Why hasn't Indian track and field delivered at the world stage?

(#1) Systemic factors - Limited intent, poor governance & leadership in sports, absence of public funding & transparency, inadequate support to athletes, poor facilities, poor athlete representation, lack of high performance coaching, limited competitive events, lack of international exposure, poor equipment & gear and inadequate athlete development programs have all contributed to this sorry state of affairs. No one seems to be interested in putting together a Comprehensive & Unified Game Development Program to further the cause of sport.

(#2) Personal factors - Sometimes a fraction of a second improvement owing to random factors such as weather and air pressure on that particular day can be the difference between a record standing or falling. Sometimes random factors such as the human spirit and the unplanned twitch of a muscle can wildly change the outcomes of an event. In addition, technology, athlete gear, improvement in medical science and evolved training programs have all contributed to an athlete surpassing the established limit.

When both the systemic and personal factors have been nurtured, harnessed and provided as part of a structured athlete management & development program, does the athlete deliver beyond his limits. And that then translates into records and noteworthy performances on the international stage.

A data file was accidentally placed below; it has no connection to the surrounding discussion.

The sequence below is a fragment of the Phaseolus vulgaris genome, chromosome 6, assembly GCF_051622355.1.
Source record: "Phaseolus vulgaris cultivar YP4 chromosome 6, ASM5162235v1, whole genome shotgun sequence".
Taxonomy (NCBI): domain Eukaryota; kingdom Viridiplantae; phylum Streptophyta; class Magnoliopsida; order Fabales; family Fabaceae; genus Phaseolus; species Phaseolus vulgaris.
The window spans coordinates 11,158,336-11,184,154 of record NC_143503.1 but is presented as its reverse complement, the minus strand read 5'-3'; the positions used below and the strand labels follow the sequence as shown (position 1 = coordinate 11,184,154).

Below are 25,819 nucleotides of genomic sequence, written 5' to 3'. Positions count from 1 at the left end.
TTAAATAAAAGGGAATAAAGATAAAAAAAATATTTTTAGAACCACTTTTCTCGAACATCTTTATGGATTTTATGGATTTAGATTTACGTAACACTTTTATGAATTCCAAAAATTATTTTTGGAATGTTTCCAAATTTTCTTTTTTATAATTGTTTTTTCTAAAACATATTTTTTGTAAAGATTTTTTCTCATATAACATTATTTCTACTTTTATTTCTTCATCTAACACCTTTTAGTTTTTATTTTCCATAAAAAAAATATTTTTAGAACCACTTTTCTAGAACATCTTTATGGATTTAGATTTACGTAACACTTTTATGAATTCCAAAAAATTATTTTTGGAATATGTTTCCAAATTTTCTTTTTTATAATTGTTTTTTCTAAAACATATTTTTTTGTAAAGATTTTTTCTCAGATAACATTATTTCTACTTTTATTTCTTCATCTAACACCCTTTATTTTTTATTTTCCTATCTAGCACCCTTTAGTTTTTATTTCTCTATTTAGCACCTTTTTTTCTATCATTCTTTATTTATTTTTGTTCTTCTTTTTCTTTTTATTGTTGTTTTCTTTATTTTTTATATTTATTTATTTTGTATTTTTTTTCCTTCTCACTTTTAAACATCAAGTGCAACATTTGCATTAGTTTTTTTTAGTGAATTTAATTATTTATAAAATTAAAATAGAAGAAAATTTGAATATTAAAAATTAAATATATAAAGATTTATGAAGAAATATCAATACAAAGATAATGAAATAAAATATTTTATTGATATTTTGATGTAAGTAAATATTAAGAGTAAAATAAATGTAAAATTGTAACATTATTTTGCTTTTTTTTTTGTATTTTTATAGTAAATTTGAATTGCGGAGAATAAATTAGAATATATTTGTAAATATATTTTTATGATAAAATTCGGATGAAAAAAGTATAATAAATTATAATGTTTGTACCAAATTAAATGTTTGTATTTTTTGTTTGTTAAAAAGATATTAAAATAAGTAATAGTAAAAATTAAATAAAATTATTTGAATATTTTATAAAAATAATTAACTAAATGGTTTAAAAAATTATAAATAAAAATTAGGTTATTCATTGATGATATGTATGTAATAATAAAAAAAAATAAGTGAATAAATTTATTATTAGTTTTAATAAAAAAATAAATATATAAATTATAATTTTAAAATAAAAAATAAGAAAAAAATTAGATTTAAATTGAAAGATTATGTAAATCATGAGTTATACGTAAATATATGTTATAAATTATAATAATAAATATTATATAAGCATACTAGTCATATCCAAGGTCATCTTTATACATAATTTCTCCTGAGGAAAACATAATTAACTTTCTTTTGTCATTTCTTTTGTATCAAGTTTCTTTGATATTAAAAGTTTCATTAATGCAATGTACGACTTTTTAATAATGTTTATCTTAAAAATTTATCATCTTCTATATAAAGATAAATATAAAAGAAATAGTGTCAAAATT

How bad do you want it?

Enabling athletes to deliver results

The degree of 'catch up' that these U20 age group athletes need, to compete at the world stage is seriously daunting. While the 'catch up' seems daunting, it is not impossible primarily because these athletes are young and have age on their side.

Boys - Under 20 Years
Boys - Under 20 Years

India sent a 59 member contingent (31 boys & 28 girls) to the South Asian Junior Champions in Sri Lanka. This team has returned with 50 medals including 20 golds, 22 silver and 8 bronze.

Girls - Under 20 years

However, this performance has to be viewed in the context of the competition. This is only one of the many small steps towards India's journey to the Tokyo Olympics 2020.

The way forward

Obviously, these athletes have the hunger and passion to perform and deliver. If over the next two years leading up to the Tokyo Olympics, these athletes can be systematically developed through curated high performance coaching support including mental conditioning, customized athlete training programs, international exposure & expert advise on fitness & nutrition, they will surely deliver a good account of themselves.

In addition one of the ways to galvanize performance and encourage the orientation towards delivering high performance is to 'incentivize breaking national records'.

Enter cGAaption

India has to build a long-term vision, align efforts across all stakeholders, keep the athlete as the centre of focus, create a unified game development program, execute as per plan and measure progress. If this happens, we will begin the process of our systematic transition to becoming a sporting nation.

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Edited by Nishant Jayaram